A brother questioned Abba Poemen in this way, ‘My thoughts trouble me, making me put my sins aside, and concern myself with my brother’s faults’. The old man told him the following story about Abba Dioscorus (the monk), ‘In his cell he wept over himself, while his disciple was sitting in another cell. When the latter came to see the old man he asked him, “Father, why are you weeping?” “I am weeping over my sins,” the old man answered him. Then his disciple said, “You do not have any sins, Father.” The old man replied, “Truly, my child, if I were allowed to see my sins, three or four men would not be enough to weep for them.”
—sayings of the desert
We rarely think of the depth of our failure. Such a thought would be too overwhelming to bear. The best worldly advice we are given is to think positively. Those who fail to see the good in themselves, we are told, can be very perilous. Such a person no longer works as well, fits in the social order as well, and just seems to drag others down. The Abba gives us an important word in this saying. He challenges us to understand that in the recognition of our sins we understand the marvelous grace of God. If we had to carry the full burden of our failures, we would collapse under their weight. Yes, we must recognize and weep for our sins but God will sustain us in our weeping. And, most importantly, He will give us the grace we need.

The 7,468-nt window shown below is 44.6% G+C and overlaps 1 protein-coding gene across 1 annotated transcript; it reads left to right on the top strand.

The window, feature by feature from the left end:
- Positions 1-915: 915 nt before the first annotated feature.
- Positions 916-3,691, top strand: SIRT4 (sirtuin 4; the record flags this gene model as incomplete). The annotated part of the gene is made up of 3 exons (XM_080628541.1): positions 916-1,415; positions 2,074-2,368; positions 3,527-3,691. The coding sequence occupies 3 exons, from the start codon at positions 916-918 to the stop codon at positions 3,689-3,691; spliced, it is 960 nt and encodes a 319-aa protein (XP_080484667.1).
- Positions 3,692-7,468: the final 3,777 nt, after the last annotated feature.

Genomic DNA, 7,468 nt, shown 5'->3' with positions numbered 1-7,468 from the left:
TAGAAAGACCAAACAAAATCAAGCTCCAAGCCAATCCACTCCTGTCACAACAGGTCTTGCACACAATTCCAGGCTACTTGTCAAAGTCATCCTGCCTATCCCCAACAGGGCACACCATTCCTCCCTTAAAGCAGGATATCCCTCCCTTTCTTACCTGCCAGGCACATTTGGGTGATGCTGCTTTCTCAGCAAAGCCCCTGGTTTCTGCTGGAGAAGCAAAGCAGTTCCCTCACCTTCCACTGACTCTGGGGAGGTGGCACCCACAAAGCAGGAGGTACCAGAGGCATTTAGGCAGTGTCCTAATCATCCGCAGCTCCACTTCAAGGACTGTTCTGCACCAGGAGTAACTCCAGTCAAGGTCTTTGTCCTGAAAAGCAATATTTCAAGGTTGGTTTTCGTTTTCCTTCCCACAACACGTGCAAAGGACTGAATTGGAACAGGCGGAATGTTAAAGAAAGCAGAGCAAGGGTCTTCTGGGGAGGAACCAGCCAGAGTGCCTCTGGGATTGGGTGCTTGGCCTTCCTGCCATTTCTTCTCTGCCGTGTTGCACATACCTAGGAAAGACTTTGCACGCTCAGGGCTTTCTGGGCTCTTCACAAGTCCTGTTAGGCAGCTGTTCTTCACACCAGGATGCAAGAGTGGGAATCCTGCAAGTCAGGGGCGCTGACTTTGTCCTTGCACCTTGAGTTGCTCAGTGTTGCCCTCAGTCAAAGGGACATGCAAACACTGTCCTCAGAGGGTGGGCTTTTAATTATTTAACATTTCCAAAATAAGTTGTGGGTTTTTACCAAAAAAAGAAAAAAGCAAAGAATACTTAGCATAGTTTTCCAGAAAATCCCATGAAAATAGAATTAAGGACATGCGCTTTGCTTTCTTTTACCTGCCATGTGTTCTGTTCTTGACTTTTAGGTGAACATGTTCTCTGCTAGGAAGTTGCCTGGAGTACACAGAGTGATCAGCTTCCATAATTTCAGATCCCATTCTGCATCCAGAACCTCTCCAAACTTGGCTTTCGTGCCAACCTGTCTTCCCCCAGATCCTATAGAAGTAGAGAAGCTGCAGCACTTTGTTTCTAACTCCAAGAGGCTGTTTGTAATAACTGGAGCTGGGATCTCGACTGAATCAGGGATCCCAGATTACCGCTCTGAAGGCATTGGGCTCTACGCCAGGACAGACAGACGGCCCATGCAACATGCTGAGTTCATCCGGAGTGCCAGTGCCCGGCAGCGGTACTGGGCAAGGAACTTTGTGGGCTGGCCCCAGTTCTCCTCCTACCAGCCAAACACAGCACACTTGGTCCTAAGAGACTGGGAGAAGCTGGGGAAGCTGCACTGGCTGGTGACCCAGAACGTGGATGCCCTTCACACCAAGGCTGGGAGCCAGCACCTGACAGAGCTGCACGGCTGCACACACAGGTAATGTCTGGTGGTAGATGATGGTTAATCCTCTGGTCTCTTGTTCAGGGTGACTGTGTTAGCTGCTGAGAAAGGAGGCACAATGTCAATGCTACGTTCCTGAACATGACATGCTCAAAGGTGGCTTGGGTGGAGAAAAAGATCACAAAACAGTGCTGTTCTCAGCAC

- God is not Catholic, says Pope (bryanpattersonfaithworks.wordpress.com)
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